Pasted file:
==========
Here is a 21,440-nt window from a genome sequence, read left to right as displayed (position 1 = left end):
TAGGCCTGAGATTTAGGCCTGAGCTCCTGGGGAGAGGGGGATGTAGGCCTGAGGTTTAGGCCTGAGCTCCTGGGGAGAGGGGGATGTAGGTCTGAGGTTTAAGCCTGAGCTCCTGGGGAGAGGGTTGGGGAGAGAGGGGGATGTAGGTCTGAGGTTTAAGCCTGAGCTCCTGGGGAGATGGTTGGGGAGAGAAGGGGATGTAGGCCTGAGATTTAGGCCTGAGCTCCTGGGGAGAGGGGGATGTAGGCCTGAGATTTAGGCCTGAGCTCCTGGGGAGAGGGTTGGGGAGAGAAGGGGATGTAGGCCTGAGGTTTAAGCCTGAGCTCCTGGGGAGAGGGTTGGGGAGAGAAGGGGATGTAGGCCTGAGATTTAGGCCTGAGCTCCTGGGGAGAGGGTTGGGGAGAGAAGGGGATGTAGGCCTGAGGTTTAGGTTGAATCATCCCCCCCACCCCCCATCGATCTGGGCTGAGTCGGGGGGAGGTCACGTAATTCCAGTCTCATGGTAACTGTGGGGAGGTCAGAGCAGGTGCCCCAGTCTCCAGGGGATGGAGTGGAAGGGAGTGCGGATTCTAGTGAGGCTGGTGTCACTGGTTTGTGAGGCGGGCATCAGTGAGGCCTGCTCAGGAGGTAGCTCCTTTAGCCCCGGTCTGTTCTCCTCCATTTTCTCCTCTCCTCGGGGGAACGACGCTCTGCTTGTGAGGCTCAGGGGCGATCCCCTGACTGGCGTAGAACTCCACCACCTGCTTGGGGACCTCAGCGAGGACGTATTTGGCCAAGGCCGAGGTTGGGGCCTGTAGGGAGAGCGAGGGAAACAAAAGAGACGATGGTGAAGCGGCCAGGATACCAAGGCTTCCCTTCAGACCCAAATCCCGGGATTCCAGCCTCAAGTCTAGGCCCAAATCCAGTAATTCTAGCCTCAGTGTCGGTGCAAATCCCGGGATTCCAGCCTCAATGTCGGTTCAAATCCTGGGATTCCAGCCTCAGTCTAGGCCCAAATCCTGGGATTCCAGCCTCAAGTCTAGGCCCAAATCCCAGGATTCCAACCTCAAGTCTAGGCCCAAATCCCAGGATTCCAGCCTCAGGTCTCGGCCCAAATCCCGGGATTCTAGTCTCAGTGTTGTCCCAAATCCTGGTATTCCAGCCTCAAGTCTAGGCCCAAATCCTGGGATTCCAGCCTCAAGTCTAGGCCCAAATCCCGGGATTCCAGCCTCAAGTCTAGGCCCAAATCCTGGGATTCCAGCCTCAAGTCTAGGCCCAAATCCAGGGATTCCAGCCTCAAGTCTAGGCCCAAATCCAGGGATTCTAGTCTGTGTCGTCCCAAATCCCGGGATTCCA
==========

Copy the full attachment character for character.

Here is a 21,440-nt window from a genome sequence, read left to right as displayed (position 1 = left end):
TAGGCCTGAGATTTAGGCCTGAGCTCCTGGGGAGAGGGGGATGTAGGCCTGAGGTTTAGGCCTGAGCTCCTGGGGAGAGGGGGATGTAGGTCTGAGGTTTAAGCCTGAGCTCCTGGGGAGAGGGTTGGGGAGAGAGGGGGATGTAGGTCTGAGGTTTAAGCCTGAGCTCCTGGGGAGATGGTTGGGGAGAGAAGGGGATGTAGGCCTGAGATTTAGGCCTGAGCTCCTGGGGAGAGGGGGATGTAGGCCTGAGATTTAGGCCTGAGCTCCTGGGGAGAGGGTTGGGGAGAGAAGGGGATGTAGGCCTGAGGTTTAAGCCTGAGCTCCTGGGGAGAGGGTTGGGGAGAGAAGGGGATGTAGGCCTGAGATTTAGGCCTGAGCTCCTGGGGAGAGGGTTGGGGAGAGAAGGGGATGTAGGCCTGAGGTTTAGGTTGAATCATCCCCCCCACCCCCCATCGATCTGGGCTGAGTCGGGGGGAGGTCACGTAATTCCAGTCTCATGGTAACTGTGGGGAGGTCAGAGCAGGTGCCCCAGTCTCCAGGGGATGGAGTGGAAGGGAGTGCGGATTCTAGTGAGGCTGGTGTCACTGGTTTGTGAGGCGGGCATCAGTGAGGCCTGCTCAGGAGGTAGCTCCTTTAGCCCCGGTCTGTTCTCCTCCATTTTCTCCTCTCCTCGGGGGAACGACGCTCTGCTTGTGAGGCTCAGGGGCGATCCCCTGACTGGCGTAGAACTCCACCACCTGCTTGGGGACCTCAGCGAGGACGTATTTGGCCAAGGCCGAGGTTGGGGCCTGTAGGGAGAGCGAGGGAAACAAAAGAGACGATGGTGAAGCGGCCAGGATACCAAGGCTTCCCTTCAGACCCAAATCCCGGGATTCCAGCCTCAAGTCTAGGCCCAAATCCAGTAATTCTAGCCTCAGTGTCGGTGCAAATCCCGGGATTCCAGCCTCAATGTCGGTTCAAATCCTGGGATTCCAGCCTCAGTCTAGGCCCAAATCCTGGGATTCCAGCCTCAAGTCTAGGCCCAAATCCCAGGATTCCAACCTCAAGTCTAGGCCCAAATCCCAGGATTCCAGCCTCAGGTCTCGGCCCAAATCCCGGGATTCTAGTCTCAGTGTTGTCCCAAATCCTGGTATTCCAGCCTCAAGTCTAGGCCCAAATCCTGGGATTCCAGCCTCAAGTCTAGGCCCAAATCCCGGGATTCCAGCCTCAAGTCTAGGCCCAAATCCTGGGATTCCAGCCTCAAGTCTAGGCCCAAATCCAGGGATTCCAGCCTCAAGTCTAGGCCCAAATCCAGGGATTCTAGTCTGTGTCGTCCCAAATCCCGGGATTCCA